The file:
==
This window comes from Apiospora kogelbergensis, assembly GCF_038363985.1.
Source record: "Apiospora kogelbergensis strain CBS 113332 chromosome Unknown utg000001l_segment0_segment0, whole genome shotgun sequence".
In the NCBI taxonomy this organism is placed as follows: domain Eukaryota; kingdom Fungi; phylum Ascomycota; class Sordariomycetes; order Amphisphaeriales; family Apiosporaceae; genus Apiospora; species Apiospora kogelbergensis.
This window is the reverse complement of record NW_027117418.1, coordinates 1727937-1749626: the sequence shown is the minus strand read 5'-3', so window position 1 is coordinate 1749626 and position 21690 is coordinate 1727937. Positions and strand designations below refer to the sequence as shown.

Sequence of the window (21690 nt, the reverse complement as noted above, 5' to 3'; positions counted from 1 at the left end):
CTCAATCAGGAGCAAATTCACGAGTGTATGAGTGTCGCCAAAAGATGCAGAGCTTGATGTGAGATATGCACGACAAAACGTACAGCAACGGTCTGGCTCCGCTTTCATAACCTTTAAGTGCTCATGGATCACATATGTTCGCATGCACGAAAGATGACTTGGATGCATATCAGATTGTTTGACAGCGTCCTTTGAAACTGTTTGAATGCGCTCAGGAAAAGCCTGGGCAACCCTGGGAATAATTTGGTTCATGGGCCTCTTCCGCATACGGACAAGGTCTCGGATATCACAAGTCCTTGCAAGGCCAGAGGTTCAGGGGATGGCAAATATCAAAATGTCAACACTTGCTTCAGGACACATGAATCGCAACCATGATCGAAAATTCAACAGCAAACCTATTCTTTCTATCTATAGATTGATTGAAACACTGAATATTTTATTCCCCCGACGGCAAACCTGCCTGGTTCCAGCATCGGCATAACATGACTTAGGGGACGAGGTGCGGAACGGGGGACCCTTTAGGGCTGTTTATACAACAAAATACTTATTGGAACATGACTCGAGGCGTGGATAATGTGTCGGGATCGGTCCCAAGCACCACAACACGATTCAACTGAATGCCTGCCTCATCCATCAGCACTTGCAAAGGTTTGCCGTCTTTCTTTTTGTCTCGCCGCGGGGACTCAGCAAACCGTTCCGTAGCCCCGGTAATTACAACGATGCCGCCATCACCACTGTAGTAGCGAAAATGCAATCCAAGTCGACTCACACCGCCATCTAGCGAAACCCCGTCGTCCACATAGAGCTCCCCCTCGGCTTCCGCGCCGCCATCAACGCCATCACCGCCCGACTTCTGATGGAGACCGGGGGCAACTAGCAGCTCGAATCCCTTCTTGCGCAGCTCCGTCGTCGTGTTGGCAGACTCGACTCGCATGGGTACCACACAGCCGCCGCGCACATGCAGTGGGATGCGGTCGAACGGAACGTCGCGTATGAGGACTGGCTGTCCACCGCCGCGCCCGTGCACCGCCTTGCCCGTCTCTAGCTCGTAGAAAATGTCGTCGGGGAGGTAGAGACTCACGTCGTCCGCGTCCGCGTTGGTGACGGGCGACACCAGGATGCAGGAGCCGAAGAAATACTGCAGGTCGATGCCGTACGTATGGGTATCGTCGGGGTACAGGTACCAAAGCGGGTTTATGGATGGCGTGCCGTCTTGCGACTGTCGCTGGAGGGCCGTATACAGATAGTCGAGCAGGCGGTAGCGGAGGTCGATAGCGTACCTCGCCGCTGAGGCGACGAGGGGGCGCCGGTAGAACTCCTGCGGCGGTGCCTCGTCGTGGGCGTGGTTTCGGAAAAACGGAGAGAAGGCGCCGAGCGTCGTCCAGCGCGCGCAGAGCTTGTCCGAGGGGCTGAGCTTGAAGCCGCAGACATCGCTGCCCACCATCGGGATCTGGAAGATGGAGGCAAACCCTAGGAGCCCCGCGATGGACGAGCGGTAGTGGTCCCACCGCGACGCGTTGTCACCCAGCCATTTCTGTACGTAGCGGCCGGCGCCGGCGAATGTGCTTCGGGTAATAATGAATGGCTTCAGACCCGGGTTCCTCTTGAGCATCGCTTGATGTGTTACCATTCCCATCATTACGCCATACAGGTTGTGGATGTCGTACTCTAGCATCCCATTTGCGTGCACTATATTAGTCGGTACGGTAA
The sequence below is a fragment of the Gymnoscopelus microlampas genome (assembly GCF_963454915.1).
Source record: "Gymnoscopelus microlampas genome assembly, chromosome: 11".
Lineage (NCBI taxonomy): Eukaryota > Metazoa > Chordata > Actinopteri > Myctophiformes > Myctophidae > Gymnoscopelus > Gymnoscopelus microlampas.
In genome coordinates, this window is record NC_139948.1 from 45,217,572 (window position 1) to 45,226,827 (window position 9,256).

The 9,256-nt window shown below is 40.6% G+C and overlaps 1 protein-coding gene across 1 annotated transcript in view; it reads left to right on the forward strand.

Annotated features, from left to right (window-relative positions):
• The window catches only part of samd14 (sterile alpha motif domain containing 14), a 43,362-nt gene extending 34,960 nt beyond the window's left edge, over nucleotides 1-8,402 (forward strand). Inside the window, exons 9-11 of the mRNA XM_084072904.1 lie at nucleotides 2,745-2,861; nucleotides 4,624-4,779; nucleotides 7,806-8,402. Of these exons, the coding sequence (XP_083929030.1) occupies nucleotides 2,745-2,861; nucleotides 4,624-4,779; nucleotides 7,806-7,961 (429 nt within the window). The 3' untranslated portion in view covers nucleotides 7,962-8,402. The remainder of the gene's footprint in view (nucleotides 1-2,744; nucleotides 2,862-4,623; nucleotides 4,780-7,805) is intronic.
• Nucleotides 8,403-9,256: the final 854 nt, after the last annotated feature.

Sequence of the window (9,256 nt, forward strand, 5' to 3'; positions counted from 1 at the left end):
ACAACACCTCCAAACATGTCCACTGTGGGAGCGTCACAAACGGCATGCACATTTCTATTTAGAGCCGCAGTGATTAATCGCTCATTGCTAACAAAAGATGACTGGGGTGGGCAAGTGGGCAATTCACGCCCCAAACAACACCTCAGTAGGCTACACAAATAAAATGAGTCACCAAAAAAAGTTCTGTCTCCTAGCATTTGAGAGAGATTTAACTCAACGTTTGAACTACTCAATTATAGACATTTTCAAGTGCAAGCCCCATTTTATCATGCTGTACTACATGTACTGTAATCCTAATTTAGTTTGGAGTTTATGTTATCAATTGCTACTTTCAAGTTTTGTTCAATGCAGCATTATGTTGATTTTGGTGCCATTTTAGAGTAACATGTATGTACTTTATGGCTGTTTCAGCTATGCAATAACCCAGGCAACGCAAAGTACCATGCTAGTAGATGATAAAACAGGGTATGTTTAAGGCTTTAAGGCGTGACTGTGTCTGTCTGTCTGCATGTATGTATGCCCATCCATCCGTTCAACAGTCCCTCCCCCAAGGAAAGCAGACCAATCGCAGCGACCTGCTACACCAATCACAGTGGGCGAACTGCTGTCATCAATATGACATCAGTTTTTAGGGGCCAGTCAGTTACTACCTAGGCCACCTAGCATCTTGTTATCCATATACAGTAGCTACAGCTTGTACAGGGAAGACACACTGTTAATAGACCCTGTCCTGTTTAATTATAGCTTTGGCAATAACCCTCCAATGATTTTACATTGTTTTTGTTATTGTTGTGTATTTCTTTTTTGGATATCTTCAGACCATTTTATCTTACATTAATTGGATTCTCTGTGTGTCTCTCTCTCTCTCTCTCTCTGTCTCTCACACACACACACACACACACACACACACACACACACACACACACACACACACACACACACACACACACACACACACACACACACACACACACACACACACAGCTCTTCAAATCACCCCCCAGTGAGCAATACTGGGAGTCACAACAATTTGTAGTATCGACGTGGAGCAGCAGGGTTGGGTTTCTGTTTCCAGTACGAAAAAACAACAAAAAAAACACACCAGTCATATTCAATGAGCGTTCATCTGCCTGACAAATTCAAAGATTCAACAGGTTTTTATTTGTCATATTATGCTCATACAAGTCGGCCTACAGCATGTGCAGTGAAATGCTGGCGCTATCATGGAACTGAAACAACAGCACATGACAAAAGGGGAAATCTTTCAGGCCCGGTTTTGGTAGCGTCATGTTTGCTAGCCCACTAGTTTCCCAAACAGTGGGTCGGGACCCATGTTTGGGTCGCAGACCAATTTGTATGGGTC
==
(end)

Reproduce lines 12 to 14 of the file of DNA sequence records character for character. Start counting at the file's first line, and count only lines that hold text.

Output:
Annotated features, from left to right (window-relative positions):
• The window catches only part of samd14 (sterile alpha motif domain containing 14), a 43,362-nt gene extending 34,960 nt beyond the window's left edge, over nucleotides 1-8,402 (forward strand). Inside the window, exons 9-11 of the mRNA XM_084072904.1 lie at nucleotides 2,745-2,861; nucleotides 4,624-4,779; nucleotides 7,806-8,402. Of these exons, the coding sequence (XP_083929030.1) occupies nucleotides 2,745-2,861; nucleotides 4,624-4,779; nucleotides 7,806-7,961 (429 nt within the window). The 3' untranslated portion in view covers nucleotides 7,962-8,402. The remainder of the gene's footprint in view (nucleotides 1-2,744; nucleotides 2,862-4,623; nucleotides 4,780-7,805) is intronic.
• Nucleotides 8,403-9,256: the final 854 nt, after the last annotated feature.